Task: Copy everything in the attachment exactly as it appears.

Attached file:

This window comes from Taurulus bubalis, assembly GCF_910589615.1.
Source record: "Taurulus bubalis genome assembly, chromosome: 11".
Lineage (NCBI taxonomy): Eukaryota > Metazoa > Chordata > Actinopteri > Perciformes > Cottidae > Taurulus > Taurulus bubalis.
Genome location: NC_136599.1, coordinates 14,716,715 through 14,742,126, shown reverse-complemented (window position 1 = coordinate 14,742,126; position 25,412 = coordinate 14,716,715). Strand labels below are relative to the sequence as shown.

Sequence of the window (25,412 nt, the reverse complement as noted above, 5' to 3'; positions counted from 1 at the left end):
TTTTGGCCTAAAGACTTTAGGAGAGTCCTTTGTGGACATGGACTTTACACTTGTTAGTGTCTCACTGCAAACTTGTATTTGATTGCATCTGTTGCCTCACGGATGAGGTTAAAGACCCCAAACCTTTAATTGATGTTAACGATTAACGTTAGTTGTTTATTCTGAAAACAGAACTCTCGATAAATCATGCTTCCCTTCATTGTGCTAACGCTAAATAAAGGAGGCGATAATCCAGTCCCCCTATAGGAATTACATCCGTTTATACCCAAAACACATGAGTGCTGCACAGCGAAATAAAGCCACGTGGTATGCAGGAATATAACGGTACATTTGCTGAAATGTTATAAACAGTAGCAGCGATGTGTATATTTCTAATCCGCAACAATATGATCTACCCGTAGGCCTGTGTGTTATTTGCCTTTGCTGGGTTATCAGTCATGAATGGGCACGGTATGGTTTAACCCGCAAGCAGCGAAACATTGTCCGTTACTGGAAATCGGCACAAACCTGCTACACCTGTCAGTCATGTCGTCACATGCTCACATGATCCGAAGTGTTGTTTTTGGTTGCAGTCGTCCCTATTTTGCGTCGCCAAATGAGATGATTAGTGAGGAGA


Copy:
This window comes from Taurulus bubalis, assembly GCF_910589615.1.
Source record: "Taurulus bubalis genome assembly, chromosome: 11".
Lineage (NCBI taxonomy): Eukaryota > Metazoa > Chordata > Actinopteri > Perciformes > Cottidae > Taurulus > Taurulus bubalis.
Genome location: NC_136599.1, coordinates 14,716,715 through 14,742,126, shown reverse-complemented (window position 1 = coordinate 14,742,126; position 25,412 = coordinate 14,716,715). Strand labels below are relative to the sequence as shown.

Sequence of the window (25,412 nt, the reverse complement as noted above, 5' to 3'; positions counted from 1 at the left end):
TTTTGGCCTAAAGACTTTAGGAGAGTCCTTTGTGGACATGGACTTTACACTTGTTAGTGTCTCACTGCAAACTTGTATTTGATTGCATCTGTTGCCTCACGGATGAGGTTAAAGACCCCAAACCTTTAATTGATGTTAACGATTAACGTTAGTTGTTTATTCTGAAAACAGAACTCTCGATAAATCATGCTTCCCTTCATTGTGCTAACGCTAAATAAAGGAGGCGATAATCCAGTCCCCCTATAGGAATTACATCCGTTTATACCCAAAACACATGAGTGCTGCACAGCGAAATAAAGCCACGTGGTATGCAGGAATATAACGGTACATTTGCTGAAATGTTATAAACAGTAGCAGCGATGTGTATATTTCTAATCCGCAACAATATGATCTACCCGTAGGCCTGTGTGTTATTTGCCTTTGCTGGGTTATCAGTCATGAATGGGCACGGTATGGTTTAACCCGCAAGCAGCGAAACATTGTCCGTTACTGGAAATCGGCACAAACCTGCTACACCTGTCAGTCATGTCGTCACATGCTCACATGATCCGAAGTGTTGTTTTTGGTTGCAGTCGTCCCTATTTTGCGTCGCCAAATGAGATGATTAGTGAGGAGA